The legal landscape in divorces is constantly changing, especially in high-asset divorces. One of the new hot topics is crypto assets and how they are handled in New Jersey. These include digital assets like Bitcoin, Ethereum, NFTs, etc.
What are crypto-assets?
Crypto-assets are any digital tokens or currencies that have value. Unlike traditional asset classes, crypto-assets are created and stored in decentralized computer networks. These make them secure, difficult to counterfeit and, as a result, they exist in legal gray zones for regulatory oversight. This also makes valuing them much more complicated than traditional assets, especially as their value wildly fluctuates, sometimes, even every second on crypto-exchanges.
Are they divided in a marriage?
Crypto-assets, like all other asset classes, can be New Jersey marital property. They need only have been acquired during the marriage by either spouse or acquired with marital funds. This means that, like any asset class, they are subject to our state’s equitable distribution laws, which require they be divided fairly (i.e., perhaps, but not necessarily, equally).
How are they valued in a divorce?
Valuing crypto-assets is challenging for several reasons. Pegging an actual value to any particular crypto-asset at any given time is hard because the value fluctuates constantly, and there is not even a weekend or holiday trading holds, like traditional stocks.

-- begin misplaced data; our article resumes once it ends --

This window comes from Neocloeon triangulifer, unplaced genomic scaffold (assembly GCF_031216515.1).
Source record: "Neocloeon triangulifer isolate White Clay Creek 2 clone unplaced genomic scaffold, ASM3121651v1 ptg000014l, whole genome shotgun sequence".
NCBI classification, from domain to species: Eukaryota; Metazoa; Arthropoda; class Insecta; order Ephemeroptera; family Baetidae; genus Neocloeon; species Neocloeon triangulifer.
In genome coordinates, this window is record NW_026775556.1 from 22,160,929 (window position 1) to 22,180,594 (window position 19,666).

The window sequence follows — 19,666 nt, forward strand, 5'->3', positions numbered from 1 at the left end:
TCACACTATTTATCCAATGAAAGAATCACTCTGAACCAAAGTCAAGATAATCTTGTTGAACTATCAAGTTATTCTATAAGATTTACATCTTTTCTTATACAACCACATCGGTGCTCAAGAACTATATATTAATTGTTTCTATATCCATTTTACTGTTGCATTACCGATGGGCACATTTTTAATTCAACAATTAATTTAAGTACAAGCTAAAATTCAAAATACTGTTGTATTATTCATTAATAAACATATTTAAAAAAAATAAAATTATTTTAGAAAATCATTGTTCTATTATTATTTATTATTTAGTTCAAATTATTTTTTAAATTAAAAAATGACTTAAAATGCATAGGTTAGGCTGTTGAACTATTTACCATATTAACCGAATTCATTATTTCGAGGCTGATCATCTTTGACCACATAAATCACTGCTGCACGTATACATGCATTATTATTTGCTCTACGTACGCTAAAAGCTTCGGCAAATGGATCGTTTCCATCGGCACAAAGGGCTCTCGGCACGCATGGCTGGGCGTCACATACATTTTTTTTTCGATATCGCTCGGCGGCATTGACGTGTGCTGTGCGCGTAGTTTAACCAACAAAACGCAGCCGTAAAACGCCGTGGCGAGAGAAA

They are not regulated or standardized by governmental authorities, which means that a fair market value could be destroyed at any point by multiple governmental bodies. Moreover, they are exceedingly difficult to trace and verify, which makes hiding crypto-assets much easier to hide than any other asset class.
What can we do?
There are many ways to value crypto-assets, like the market approach, income approach, cost approach, etc. However, you will likely need to hire an independent expert to find a fair market value for the currency.
Though, even then, crypto-assets can have emotions and other social constructs that could affect how one spouse values those assets, separate from a fair market value. This means that they can be used by the spouses to make an agreement that both spouses find equitable that a judge may not see. As such, while they can make a high-asset divorce much more complicated, they can also serve as a pathway to a property division negotiated agreement.